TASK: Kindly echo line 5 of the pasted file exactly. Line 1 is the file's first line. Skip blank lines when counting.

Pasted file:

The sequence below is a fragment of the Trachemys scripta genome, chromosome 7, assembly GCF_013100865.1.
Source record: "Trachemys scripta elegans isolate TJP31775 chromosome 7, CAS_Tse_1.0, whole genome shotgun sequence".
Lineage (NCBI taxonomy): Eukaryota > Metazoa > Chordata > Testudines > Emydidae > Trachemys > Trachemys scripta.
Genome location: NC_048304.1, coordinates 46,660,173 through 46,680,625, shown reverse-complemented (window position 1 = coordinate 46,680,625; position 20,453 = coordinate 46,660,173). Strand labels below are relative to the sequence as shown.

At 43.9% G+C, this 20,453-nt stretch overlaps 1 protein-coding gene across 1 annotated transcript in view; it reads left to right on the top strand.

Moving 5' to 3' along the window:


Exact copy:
At 43.9% G+C, this 20,453-nt stretch overlaps 1 protein-coding gene across 1 annotated transcript in view; it reads left to right on the top strand.